Common Law Fraud
The first element of a common law fraud claim consists of a false representation made by the defendant. The defendants argue that they disclaimed all representations that they made to the Blooms. As I noted before, Delaware law generally allows a party to contract around fraud by contractually disclaiming any representations the party made to entice the other party to enter into a contract. The defendants attempted to do this in this case. They put disclaimers in their promotional materials and in their contract with the Blooms.  The contract also had a merger clause which stated that any representations made by the defendants to the Blooms that were not in the contract were not to be considered to be a part of that contract. However, the defendants did warrant in their contract with the Blooms that they would not materially modify the development. This would appear to be a false representation since the defendants were at the time they made the representation actively trying to modify the development by adding 15 lots to the open space and in fact did eventually make that modification. Viewing the evidence in the light most favorable to the Blooms, I conclude that the defendants arguably committed common law fraud, making the granting of summary judgment impermissible.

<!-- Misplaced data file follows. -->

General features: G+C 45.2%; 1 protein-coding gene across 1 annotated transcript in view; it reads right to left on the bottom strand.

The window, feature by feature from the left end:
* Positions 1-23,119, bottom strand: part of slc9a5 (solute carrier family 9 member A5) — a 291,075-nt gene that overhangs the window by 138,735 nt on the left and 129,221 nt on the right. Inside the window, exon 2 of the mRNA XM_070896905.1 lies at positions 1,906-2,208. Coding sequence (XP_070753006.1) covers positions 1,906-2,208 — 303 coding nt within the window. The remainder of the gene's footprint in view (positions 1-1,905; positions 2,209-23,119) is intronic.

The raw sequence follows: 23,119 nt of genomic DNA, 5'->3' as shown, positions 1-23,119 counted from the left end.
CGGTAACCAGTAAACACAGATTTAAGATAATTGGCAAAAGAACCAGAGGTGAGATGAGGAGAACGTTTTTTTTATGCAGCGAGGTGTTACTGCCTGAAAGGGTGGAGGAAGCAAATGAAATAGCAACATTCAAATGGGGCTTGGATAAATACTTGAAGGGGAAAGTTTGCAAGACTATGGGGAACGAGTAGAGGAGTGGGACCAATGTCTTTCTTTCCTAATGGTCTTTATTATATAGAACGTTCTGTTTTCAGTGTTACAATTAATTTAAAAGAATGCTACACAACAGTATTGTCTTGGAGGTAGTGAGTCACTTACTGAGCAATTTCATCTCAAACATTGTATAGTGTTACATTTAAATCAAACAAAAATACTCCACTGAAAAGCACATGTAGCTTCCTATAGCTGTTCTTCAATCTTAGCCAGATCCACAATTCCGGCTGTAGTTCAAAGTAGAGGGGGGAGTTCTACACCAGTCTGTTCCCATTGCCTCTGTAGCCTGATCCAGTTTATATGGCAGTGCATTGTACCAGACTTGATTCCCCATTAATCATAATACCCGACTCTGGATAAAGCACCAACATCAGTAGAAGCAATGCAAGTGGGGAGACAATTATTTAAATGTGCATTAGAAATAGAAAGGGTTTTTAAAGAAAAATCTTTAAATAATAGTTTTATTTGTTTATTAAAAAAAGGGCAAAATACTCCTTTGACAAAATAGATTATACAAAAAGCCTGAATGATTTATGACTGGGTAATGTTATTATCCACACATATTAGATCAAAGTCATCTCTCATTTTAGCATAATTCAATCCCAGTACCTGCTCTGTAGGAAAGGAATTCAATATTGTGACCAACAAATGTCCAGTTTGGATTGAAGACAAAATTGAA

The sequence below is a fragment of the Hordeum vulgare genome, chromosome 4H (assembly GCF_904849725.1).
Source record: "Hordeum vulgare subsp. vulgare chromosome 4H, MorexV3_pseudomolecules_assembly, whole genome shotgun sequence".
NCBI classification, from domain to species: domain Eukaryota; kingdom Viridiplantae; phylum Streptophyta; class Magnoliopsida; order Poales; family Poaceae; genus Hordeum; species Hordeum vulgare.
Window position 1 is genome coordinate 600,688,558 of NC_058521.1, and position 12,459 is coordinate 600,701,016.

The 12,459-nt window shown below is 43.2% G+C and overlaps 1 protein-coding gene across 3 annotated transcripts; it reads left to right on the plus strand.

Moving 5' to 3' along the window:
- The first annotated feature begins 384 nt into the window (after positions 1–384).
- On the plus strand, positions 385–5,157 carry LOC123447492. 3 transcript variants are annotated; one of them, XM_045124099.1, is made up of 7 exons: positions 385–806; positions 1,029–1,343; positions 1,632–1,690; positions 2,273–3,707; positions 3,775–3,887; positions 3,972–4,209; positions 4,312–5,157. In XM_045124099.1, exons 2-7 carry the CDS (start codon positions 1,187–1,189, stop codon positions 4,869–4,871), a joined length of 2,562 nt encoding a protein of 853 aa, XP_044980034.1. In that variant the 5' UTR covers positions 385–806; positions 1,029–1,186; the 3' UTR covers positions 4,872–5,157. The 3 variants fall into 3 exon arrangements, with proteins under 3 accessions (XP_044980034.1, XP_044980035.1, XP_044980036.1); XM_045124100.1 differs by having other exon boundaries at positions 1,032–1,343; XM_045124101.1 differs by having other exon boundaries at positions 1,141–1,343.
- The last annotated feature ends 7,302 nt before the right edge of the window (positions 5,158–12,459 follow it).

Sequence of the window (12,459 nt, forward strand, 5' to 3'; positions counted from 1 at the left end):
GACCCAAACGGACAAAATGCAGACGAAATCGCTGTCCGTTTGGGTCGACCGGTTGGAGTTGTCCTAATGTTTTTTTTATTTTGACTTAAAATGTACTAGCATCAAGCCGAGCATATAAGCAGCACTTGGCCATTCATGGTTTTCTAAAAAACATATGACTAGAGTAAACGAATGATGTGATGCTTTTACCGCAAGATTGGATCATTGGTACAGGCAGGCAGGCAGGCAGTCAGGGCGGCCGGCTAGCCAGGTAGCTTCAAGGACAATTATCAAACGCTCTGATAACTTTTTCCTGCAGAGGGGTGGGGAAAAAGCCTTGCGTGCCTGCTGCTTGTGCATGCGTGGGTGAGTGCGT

Breach of Contract
The defendants argue that any representations they made in the contract were extinguished by the merger by deed doctrine. This doctrine provides that the contract merges into the deed, extinguishing all representations made in the contract and leaving the parties with only those representations made in the deed. However, this doctrine is inapplicable where fraud is involved. In such cases, fraud revives the contract. Thus, having found that the Blooms' fraud claims survive the defendants' motion for summary judgment, so does their breach of contract claim.
The defendants argue that the Blooms' claims are barred by the statute of limitations. This argument is of no consequence because the defendants did not raise the statute of limitations in their answer. Thus, they have waived it. The defendants also argue that their conduct does not merit an award of punitive damages. Whether it does or not is a matter usually reserved for the finder of fact after a trial.
IT IS SO ORDERED.